Host a workshop in your neighborhood!

Oregon iris flowers in the EMSWCD demonstration yard

We are still looking for a few new groups to partner with so we can offer more free workshops! Our workshops teach gardening practices that reduce pollution and conserve water while saving time, money and energy. Give your neighbors the opportunity to learn about landscaping for clean water and healthy habitat – host a workshop!

We are especially seeking more workshop locations in Gresham and North/Northeast Portland.

Anyone can host, it’s easy! Here’s how it works:
An interested Host (that’s you!) invites us (EMSWCD) to provide a free workshop to your community. We manage registration and promotion, providing professional presenters, fliers and workbooks. You reserve or provide a workshop location, help get the word out by distributing our workshop fliers, and assist with day of workshop needs.

Learn more about hosting on our Host a Workshop page.

To schedule a workshop in your neighborhood, contact Katie Meckes at or 503-935-5368. We look forward to partnering with you!

Bringing Beneficial Insects to the Farm

Pollinator strip at Headwaters Farm, Mt Hood in the background

Healthy farmland is a microcosm of a heathy ecosystem; an abundance and diversity of life above and below the soil helping to make nutrients available to plants, ward off pests, pollinate crops, and contribute to the local food web. As the average farm size has grown, there has been a decline in both the quality and quantity of habitats that host farm ecosystems. Other farm practices like broad herbicide application and the reduction of flowering plants have also had negative impacts on beneficial native insects and honey bees.

Headwaters Farm serves as a demonstration site for several approaches to restoring on-farm habitat. The most prominent of these is the restoration work being done in the Dianna Pope Natural Area. This undisturbed area has great habitat and forage value to beneficial insects and is relatively close to the farmland. However, other habitat work is being done within and directly adjacent to fields actively in production. In partnership with the Xerces Society, EMSWCD is developing three defining habitat features: pollinator meadows, hedgerows, and beetle banks. Read more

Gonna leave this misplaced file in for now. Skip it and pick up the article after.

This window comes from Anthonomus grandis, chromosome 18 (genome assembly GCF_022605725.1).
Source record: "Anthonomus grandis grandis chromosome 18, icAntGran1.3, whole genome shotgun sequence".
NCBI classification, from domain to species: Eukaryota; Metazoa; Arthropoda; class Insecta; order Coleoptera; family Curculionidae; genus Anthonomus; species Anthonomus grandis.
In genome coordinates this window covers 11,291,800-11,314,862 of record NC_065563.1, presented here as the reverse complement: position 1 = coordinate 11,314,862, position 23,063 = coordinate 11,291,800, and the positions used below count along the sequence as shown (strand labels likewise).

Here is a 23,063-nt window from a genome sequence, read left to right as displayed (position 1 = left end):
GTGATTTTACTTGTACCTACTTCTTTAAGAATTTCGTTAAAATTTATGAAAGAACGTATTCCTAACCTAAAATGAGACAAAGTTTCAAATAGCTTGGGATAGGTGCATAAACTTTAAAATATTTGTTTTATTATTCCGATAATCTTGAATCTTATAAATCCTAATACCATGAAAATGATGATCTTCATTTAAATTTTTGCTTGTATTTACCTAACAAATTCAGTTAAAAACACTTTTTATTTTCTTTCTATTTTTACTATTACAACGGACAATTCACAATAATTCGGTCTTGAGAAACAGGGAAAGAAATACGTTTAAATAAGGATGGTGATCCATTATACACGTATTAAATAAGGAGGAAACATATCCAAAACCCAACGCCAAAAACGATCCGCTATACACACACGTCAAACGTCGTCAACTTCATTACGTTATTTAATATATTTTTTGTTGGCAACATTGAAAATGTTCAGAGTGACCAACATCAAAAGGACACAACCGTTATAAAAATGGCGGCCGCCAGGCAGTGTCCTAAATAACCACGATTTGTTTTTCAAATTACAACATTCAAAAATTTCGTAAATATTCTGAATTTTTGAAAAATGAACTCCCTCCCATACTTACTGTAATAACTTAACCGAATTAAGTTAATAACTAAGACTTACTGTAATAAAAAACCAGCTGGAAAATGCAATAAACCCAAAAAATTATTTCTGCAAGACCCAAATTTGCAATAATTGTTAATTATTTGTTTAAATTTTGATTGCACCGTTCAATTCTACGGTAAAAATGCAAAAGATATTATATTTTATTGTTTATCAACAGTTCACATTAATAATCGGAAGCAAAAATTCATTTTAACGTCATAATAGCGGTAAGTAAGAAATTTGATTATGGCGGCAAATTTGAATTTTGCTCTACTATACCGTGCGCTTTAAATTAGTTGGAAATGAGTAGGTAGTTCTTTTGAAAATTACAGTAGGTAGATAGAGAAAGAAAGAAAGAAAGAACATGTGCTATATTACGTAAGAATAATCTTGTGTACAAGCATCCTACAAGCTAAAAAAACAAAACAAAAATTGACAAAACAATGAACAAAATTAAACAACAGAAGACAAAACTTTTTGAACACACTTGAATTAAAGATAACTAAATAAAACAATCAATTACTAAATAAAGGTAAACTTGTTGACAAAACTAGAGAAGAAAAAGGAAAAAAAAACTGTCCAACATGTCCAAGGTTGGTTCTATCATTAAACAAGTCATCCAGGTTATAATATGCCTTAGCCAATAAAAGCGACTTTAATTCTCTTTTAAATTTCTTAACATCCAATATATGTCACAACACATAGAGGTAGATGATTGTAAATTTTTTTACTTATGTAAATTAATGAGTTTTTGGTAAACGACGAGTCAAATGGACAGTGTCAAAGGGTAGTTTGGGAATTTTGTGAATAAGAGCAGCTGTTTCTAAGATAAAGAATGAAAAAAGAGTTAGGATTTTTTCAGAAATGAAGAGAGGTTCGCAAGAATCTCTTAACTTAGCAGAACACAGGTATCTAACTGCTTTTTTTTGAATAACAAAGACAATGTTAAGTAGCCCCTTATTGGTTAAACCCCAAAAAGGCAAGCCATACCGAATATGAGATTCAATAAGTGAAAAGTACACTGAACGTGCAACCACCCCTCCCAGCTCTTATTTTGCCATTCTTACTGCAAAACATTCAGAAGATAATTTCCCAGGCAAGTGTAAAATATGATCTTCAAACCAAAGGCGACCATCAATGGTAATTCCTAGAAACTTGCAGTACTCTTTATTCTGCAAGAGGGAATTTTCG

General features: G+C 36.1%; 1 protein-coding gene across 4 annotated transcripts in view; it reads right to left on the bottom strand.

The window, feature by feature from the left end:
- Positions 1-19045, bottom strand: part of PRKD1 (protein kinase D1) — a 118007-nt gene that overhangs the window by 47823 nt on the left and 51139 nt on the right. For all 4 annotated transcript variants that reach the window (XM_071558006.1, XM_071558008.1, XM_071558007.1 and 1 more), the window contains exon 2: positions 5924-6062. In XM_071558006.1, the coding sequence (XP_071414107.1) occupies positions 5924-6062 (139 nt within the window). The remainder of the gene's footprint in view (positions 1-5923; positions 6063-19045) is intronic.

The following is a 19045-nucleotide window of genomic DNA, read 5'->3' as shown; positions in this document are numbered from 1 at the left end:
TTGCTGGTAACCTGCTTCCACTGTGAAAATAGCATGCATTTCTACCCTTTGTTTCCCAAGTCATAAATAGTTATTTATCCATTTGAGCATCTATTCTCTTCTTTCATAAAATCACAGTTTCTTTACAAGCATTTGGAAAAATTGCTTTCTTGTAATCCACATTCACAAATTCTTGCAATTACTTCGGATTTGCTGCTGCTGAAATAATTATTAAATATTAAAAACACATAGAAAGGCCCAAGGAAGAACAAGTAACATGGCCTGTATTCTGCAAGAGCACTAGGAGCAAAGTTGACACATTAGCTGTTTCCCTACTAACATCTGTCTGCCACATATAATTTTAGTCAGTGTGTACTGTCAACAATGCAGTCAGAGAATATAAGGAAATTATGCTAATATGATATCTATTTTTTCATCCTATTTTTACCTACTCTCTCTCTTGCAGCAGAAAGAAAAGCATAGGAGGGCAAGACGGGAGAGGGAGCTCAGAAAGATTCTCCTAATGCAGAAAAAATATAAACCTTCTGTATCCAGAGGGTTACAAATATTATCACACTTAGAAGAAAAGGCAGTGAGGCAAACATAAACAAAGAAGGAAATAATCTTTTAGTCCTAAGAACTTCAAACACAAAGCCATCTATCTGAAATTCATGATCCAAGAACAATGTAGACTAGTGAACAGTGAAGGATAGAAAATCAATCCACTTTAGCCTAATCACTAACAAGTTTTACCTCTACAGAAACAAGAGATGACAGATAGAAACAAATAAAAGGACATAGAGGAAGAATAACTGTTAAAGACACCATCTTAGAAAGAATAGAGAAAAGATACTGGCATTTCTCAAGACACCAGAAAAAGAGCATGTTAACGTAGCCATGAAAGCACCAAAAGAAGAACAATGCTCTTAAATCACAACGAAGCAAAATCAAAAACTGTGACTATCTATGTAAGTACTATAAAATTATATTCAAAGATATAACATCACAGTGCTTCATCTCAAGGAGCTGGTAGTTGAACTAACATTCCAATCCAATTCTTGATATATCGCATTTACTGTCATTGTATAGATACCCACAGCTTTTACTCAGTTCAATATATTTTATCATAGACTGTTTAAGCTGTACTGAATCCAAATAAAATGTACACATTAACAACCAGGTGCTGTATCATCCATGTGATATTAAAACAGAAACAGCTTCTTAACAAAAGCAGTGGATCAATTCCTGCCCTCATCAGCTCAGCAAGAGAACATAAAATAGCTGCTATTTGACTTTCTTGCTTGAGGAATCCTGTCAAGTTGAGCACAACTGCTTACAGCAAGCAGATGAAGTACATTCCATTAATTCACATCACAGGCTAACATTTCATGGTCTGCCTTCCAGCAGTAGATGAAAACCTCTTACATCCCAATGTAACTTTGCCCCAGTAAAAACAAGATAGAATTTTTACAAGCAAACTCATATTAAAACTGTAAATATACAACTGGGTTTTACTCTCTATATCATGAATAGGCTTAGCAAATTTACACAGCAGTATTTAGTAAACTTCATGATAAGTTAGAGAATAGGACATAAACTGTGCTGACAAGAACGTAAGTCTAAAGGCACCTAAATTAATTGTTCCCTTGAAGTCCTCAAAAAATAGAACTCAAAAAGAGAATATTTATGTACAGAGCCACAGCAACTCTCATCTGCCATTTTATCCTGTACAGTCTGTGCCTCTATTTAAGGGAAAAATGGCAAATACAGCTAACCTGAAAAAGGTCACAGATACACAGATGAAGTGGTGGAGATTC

Headwaters Farm Tour on June 24th!

at Headwaters Farm in Orient, Oregon

Are you planning on applying to the Headwaters Farm Incubator Program (HIP) for the 2016 season? Or are you interested in learning more about how the East Multnomah Soil and Water Conservation District supports the development of beginning farmers?

Either way, come join us for a tour of Headwaters Farm on Wednesday, June 24th at 6:30pm. We’ll discuss how the incubator program works, what the farm offers, how to apply, and other interesting topics relating to the intersection of stewardship and productive small-scale agriculture. Light refreshments will be provided!

Please RSVP to Rowan Steele, Headwaters Farm Program Manager
Phone: (503) 935-5355

Read more

Getting rid of invasive garlic mustard!

patch of invasive garlic mustard, flowering

Garlic mustard is a very invasive, fast-spreading weed, and Multnomah County has the worst infestation of it in Oregon. The roots produce a chemical that is toxic to other plants, and it can grow in most soil types. It can also grow in full sun or full shade, making it a threat to a wide variety of our native plants and habitats. You can help get rid of it, though – read on for some important tips about pulling up and getting rid of garlic mustard.

Many other plants are often mistaken for garlic mustard, especially before the flowers come up. Control is easiest when garlic mustard plants are in bloom (usually beginning in April), unless you can easily identify the rosettes (leaves) of the plant. Hand removal can be a successful technique in small patches that can be visited often and re-pulled frequently. Learn how to pull up garlic mustard and see more photos after the break! Read more

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